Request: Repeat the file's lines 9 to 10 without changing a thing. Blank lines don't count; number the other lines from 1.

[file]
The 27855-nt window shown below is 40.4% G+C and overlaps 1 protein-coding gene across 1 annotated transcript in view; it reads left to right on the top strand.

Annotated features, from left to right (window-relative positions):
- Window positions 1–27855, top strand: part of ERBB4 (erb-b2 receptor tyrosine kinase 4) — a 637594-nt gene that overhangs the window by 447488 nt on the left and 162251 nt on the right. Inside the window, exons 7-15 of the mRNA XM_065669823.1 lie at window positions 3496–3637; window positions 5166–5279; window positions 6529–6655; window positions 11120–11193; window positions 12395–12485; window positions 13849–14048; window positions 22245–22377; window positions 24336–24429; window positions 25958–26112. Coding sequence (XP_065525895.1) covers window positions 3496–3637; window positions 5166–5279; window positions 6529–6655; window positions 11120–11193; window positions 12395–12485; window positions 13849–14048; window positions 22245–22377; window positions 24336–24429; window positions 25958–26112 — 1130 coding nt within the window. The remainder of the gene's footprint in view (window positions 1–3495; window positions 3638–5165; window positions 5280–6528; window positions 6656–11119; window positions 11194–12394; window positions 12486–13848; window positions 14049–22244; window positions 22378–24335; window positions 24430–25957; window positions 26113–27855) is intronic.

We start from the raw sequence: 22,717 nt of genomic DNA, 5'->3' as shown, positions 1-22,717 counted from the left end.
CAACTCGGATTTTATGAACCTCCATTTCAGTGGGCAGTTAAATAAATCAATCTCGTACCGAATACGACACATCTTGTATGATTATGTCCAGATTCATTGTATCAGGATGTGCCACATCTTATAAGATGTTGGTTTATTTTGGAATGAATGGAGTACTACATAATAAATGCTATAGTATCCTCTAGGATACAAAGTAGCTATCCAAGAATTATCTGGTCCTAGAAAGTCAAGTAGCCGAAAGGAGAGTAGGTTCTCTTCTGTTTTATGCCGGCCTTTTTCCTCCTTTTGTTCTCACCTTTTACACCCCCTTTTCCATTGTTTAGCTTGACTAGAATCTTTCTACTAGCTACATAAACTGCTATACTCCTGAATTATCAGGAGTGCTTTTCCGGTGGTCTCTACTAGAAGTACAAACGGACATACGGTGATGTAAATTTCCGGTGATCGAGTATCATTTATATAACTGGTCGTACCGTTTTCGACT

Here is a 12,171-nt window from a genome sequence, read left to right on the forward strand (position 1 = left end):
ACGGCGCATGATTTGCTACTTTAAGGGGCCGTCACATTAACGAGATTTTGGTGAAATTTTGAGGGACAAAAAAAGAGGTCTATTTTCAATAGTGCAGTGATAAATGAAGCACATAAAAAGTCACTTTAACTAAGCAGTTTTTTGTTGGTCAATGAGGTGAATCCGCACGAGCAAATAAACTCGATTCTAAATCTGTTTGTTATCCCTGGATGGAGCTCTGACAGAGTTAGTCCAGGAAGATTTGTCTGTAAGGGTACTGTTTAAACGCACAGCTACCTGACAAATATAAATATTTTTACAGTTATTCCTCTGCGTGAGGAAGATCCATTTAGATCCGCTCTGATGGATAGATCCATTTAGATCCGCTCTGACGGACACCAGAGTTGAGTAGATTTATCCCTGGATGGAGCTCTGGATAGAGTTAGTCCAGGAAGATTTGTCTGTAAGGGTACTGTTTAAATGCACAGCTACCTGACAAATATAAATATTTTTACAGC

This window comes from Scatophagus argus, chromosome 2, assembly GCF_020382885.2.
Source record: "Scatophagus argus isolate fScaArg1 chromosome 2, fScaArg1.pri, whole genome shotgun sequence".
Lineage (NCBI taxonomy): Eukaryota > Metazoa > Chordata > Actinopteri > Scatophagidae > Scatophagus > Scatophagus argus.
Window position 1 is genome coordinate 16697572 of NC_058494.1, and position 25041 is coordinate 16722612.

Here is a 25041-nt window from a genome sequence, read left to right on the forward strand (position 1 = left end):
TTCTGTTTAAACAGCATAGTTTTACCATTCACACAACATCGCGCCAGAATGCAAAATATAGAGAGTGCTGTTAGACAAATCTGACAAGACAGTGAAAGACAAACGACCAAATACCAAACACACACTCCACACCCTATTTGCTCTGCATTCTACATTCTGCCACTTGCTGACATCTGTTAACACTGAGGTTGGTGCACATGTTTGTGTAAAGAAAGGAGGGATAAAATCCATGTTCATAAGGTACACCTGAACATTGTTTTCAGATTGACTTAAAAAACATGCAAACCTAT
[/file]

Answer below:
Source record: "Scatophagus argus isolate fScaArg1 chromosome 2, fScaArg1.pri, whole genome shotgun sequence".
Lineage (NCBI taxonomy): Eukaryota > Metazoa > Chordata > Actinopteri > Scatophagidae > Scatophagus > Scatophagus argus.